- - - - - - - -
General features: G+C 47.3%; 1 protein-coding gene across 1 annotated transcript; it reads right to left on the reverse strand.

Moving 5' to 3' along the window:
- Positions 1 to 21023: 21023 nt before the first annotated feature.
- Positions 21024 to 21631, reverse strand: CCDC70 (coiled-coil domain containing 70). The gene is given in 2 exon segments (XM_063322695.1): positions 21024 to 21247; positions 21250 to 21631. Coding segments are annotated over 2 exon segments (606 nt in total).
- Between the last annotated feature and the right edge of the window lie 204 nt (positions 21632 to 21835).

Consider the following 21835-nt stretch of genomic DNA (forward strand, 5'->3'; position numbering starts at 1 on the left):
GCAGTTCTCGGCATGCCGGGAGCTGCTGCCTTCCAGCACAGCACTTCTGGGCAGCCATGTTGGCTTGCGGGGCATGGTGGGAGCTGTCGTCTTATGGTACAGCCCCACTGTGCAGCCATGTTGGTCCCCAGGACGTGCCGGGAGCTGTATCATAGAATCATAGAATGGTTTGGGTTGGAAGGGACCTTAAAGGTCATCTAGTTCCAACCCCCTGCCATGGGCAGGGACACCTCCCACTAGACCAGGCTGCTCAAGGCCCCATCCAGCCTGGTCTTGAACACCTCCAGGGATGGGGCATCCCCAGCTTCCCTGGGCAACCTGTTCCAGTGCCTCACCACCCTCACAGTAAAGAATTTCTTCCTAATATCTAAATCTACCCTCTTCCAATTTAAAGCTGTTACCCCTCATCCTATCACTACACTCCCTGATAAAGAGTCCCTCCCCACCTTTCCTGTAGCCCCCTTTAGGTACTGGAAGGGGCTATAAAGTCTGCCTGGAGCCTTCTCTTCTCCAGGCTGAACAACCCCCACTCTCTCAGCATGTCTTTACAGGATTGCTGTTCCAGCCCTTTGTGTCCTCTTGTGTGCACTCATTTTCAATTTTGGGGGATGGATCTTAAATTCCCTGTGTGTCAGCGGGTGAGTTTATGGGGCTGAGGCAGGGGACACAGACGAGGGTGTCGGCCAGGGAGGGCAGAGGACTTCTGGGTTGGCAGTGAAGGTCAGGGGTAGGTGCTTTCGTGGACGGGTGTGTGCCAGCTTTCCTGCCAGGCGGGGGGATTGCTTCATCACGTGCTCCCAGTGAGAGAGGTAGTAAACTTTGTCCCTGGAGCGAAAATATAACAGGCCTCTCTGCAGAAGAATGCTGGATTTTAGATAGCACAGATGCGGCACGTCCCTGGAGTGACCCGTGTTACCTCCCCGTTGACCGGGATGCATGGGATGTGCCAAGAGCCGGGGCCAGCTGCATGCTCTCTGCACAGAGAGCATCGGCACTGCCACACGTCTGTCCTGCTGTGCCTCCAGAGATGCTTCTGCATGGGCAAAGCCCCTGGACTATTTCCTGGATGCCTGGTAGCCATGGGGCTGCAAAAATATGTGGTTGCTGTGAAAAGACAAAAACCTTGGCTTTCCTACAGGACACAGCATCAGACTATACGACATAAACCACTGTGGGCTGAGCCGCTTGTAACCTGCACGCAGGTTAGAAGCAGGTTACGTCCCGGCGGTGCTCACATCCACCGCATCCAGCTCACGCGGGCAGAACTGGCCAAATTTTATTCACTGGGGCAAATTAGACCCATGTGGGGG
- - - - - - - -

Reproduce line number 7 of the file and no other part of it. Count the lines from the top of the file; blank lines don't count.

GCAGTTCTCGGCATGCCGGGAGCTGCTGCCTTCCAGCACAGCACTTCTGGGCAGCCATGTTGGCTTGCGGGGCATGGTGGGAGCTGTCGTCTTATGGTACAGCCCCACTGTGCAGCCATGTTGGTCCCCAGGACGTGCCGGGAGCTGTATCATAGAATCATAGAATGGTTTGGGTTGGAAGGGACCTTAAAGGTCATCTAGTTCCAACCCCCTGCCATGGGCAGGGACACCTCCCACTAGACCAGGCTGCTCAAGGCCCCATCCAGCCTGGTCTTGAACACCTCCAGGGATGGGGCATCCCCAGCTTCCCTGGGCAACCTGTTCCAGTGCCTCACCACCCTCACAGTAAAGAATTTCTTCCTAATATCTAAATCTACCCTCTTCCAATTTAAAGCTGTTACCCCTCATCCTATCACTACACTCCCTGATAAAGAGTCCCTCCCCACCTTTCCTGTAGCCCCCTTTAGGTACTGGAAGGGGCTATAAAGTCTGCCTGGAGCCTTCTCTTCTCCAGGCTGAACAACCCCCACTCTCTCAGCATGTCTTTACAGGATTGCTGTTCCAGCCCTTTGTGTCCTCTTGTGTGCACTCATTTTCAATTTTGGGGGATGGATCTTAAATTCCCTGTGTGTCAGCGGGTGAGTTTATGGGGCTGAGGCAGGGGACACAGACGAGGGTGTCGGCCAGGGAGGGCAGAGGACTTCTGGGTTGGCAGTGAAGGTCAGGGGTAGGTGCTTTCGTGGACGGGTGTGTGCCAGCTTTCCTGCCAGGCGGGGGGATTGCTTCATCACGTGCTCCCAGTGAGAGAGGTAGTAAACTTTGTCCCTGGAGCGAAAATATAACAGGCCTCTCTGCAGAAGAATGCTGGATTTTAGATAGCACAGATGCGGCACGTCCCTGGAGTGACCCGTGTTACCTCCCCGTTGACCGGGATGCATGGGATGTGCCAAGAGCCGGGGCCAGCTGCATGCTCTCTGCACAGAGAGCATCGGCACTGCCACACGTCTGTCCTGCTGTGCCTCCAGAGATGCTTCTGCATGGGCAAAGCCCCTGGACTATTTCCTGGATGCCTGGTAGCCATGGGGCTGCAAAAATATGTGGTTGCTGTGAAAAGACAAAAACCTTGGCTTTCCTACAGGACACAGCATCAGACTATACGACATAAACCACTGTGGGCTGAGCCGCTTGTAACCTGCACGCAGGTTAGAAGCAGGTTACGTCCCGGCGGTGCTCACATCCACCGCATCCAGCTCACGCGGGCAGAACTGGCCAAATTTTATTCACTGGGGCAAATTAGACCCATGTGGGGG